Monkey Business (1931), released by Paramount
    Horse Feathers (1932), released by Paramount
    Duck Soup (1933), released by Paramount
    A Night at the Opera (1935), released by MGM
    A Day at the Races (1937), released by MGM
    Room Service (1938), released by RKO Radio Pictures
    At the Circus (1939), released by MGM
    Go West (1940), released by MGM
    The Big Store (1941), released by MGM
    A Night in Casablanca (1946), released by United Artists
    Love Happy (1949), released by United Artists
    The Story of Mankind (1957), released by Warner Brothers
But ideally you would want enough code names in the list to avoid the name getting re-used too many times. The "hg tip --template '{node|short}\\n'" is your real version, these code names are just a way to help people quickly identify a version.

The Ant target looks something like:


    <target name="new_version" description="Create new version tag">
        <tstamp>
            <format property="date.year.day" pattern="D"/>
        </tstamp>
        <tstamp>
            <format property="date.ymd" pattern="yyyy-MM-dd"/>
        </tstamp>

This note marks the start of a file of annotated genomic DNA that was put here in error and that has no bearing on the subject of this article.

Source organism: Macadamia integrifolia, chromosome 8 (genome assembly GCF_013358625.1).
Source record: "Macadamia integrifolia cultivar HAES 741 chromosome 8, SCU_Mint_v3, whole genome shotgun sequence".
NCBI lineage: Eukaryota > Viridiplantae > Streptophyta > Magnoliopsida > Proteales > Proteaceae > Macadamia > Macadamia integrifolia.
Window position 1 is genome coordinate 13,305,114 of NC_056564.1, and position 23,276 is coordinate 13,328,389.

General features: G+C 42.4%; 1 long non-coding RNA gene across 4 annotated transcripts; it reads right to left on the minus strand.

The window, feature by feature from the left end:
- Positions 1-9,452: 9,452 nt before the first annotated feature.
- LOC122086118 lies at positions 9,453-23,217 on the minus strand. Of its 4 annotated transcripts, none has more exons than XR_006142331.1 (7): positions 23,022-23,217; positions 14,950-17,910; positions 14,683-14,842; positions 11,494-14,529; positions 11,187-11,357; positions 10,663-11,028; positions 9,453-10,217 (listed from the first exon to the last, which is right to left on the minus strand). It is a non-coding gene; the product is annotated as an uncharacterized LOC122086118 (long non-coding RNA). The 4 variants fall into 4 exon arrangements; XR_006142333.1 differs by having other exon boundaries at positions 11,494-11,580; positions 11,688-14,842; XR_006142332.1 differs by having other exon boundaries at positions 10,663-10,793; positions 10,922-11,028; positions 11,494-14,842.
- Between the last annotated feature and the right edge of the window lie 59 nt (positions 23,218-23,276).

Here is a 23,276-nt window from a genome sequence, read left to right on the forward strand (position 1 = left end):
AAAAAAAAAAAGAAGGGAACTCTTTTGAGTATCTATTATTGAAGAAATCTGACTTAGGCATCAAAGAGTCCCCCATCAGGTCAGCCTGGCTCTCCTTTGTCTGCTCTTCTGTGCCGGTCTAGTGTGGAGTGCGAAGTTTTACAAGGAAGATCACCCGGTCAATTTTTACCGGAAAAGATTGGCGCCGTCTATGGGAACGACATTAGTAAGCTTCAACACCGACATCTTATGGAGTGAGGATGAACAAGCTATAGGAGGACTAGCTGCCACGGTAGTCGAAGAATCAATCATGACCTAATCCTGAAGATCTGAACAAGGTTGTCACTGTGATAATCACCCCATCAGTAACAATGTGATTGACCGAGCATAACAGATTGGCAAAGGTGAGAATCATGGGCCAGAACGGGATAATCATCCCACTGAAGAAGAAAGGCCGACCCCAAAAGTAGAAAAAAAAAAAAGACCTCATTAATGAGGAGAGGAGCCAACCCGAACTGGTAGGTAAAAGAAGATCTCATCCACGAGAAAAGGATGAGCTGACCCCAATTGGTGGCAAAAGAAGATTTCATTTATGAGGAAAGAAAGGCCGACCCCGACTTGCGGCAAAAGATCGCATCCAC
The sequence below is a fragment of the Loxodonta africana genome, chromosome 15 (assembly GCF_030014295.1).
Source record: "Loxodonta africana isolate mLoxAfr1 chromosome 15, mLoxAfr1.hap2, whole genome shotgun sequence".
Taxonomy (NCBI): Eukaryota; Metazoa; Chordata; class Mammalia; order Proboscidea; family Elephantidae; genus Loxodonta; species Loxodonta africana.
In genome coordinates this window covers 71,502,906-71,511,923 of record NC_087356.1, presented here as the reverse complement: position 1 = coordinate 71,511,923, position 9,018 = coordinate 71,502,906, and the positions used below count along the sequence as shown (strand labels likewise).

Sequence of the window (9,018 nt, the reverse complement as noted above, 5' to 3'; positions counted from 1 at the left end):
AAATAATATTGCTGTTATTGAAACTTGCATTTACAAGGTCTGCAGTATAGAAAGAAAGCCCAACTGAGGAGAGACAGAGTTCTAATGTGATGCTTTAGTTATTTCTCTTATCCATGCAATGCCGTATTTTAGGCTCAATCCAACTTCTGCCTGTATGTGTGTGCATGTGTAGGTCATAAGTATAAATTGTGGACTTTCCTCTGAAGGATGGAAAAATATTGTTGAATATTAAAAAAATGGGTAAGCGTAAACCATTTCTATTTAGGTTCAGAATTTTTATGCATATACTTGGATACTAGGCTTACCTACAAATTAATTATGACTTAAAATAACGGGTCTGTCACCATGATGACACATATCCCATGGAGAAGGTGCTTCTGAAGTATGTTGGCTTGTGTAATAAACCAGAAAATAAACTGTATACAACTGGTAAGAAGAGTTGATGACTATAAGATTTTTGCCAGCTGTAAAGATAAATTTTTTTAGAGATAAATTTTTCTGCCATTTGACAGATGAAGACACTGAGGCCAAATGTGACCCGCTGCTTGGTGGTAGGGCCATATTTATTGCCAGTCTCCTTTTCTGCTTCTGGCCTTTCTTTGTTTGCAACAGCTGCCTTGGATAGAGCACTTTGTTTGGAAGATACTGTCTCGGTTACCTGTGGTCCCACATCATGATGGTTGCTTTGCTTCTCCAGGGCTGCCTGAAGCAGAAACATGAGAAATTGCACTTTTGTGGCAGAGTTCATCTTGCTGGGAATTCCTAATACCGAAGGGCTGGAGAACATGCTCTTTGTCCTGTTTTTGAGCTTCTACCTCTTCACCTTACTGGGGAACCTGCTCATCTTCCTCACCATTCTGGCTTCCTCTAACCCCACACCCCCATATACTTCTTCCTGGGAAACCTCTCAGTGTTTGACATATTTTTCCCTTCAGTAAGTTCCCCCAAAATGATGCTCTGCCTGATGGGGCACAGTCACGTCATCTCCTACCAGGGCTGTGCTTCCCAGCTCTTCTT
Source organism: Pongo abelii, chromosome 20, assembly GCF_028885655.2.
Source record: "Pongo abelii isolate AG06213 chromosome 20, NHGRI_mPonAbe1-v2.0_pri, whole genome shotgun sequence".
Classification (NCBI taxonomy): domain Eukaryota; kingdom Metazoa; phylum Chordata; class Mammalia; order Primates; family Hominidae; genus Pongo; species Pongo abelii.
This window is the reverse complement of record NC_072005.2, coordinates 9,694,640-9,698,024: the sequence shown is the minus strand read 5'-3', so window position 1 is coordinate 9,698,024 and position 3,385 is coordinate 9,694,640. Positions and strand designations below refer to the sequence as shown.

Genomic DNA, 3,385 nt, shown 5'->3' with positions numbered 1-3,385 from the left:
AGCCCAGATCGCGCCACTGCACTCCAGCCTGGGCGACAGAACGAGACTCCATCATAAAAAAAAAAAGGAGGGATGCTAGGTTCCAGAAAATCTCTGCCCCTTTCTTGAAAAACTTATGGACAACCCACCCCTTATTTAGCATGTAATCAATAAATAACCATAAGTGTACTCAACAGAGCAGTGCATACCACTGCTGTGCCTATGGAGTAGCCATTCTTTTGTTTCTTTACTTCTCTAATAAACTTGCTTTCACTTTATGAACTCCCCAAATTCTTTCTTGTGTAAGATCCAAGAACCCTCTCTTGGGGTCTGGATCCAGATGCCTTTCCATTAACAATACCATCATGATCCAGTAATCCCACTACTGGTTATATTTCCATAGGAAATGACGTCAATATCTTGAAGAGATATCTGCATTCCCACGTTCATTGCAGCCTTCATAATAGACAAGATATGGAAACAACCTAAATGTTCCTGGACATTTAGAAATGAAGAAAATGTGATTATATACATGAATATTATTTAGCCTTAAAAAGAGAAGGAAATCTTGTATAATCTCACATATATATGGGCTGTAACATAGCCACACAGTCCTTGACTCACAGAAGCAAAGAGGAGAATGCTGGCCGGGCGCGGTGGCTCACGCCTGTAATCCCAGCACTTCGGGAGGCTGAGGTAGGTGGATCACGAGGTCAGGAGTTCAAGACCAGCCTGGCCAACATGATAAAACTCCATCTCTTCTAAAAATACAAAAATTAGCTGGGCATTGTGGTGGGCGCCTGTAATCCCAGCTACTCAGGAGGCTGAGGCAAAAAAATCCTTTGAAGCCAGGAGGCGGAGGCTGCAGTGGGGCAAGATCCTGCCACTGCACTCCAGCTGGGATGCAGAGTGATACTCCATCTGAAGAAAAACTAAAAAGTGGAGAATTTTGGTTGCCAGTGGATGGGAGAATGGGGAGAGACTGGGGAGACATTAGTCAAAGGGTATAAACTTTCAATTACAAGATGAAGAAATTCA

<property name="versions.file" value="AllVersions"/> 
        <exec executable="wc" outputproperty="version.count.temp" input="${versions.file}">
            <arg value="-l"/>
        </exec>
        <exec executable="sed" outputproperty="version.count" inputstring="${version.count.temp}">
           <arg value="-e"/>
           <arg value="s@\^[\\ ]\*\\([1-9][0-9]\*\\)$@\\1@"/>
        </exec>
        <exec executable="expr" outputproperty="version.selection">
            <arg value="${date.year.day}"/>
            <arg value="%"/>
            <arg value="${version.count}"/>
        </exec>
        <exec executable="sed" outputproperty="version.name" input="${versions.file}">
            <arg value="-e"/>
            <arg value="${version.selection},${version.selection}p"/>
            <arg value="-n"/>
        </exec>